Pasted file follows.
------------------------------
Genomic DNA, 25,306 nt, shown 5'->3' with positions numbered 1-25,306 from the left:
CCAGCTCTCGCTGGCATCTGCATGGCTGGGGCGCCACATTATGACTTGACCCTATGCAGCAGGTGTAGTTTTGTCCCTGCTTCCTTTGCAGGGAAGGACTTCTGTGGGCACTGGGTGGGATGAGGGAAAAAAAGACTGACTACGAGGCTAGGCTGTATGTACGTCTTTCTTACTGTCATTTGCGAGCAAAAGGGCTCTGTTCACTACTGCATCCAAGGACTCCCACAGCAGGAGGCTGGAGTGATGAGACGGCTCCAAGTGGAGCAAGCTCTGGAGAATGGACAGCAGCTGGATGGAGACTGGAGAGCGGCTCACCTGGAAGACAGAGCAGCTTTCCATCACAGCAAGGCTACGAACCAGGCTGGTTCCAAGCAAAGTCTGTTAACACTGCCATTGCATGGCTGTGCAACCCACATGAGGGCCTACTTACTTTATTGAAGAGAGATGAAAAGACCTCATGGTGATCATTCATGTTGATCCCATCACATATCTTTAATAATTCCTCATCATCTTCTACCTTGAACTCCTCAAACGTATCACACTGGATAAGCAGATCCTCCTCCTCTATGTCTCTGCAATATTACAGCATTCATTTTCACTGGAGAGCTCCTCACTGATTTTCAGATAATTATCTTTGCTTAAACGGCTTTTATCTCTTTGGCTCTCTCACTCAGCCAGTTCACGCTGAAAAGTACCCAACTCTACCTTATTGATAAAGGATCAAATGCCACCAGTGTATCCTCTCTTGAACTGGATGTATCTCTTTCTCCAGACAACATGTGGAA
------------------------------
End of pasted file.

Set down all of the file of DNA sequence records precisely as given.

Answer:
Genomic DNA, 25,306 nt, shown 5'->3' with positions numbered 1-25,306 from the left:
CCAGCTCTCGCTGGCATCTGCATGGCTGGGGCGCCACATTATGACTTGACCCTATGCAGCAGGTGTAGTTTTGTCCCTGCTTCCTTTGCAGGGAAGGACTTCTGTGGGCACTGGGTGGGATGAGGGAAAAAAAGACTGACTACGAGGCTAGGCTGTATGTACGTCTTTCTTACTGTCATTTGCGAGCAAAAGGGCTCTGTTCACTACTGCATCCAAGGACTCCCACAGCAGGAGGCTGGAGTGATGAGACGGCTCCAAGTGGAGCAAGCTCTGGAGAATGGACAGCAGCTGGATGGAGACTGGAGAGCGGCTCACCTGGAAGACAGAGCAGCTTTCCATCACAGCAAGGCTACGAACCAGGCTGGTTCCAAGCAAAGTCTGTTAACACTGCCATTGCATGGCTGTGCAACCCACATGAGGGCCTACTTACTTTATTGAAGAGAGATGAAAAGACCTCATGGTGATCATTCATGTTGATCCCATCACATATCTTTAATAATTCCTCATCATCTTCTACCTTGAACTCCTCAAACGTATCACACTGGATAAGCAGATCCTCCTCCTCTATGTCTCTGCAATATTACAGCATTCATTTTCACTGGAGAGCTCCTCACTGATTTTCAGATAATTATCTTTGCTTAAACGGCTTTTATCTCTTTGGCTCTCTCACTCAGCCAGTTCACGCTGAAAAGTACCCAACTCTACCTTATTGATAAAGGATCAAATGCCACCAGTGTATCCTCTCTTGAACTGGATGTATCTCTTTCTCCAGACAACATGTGGAA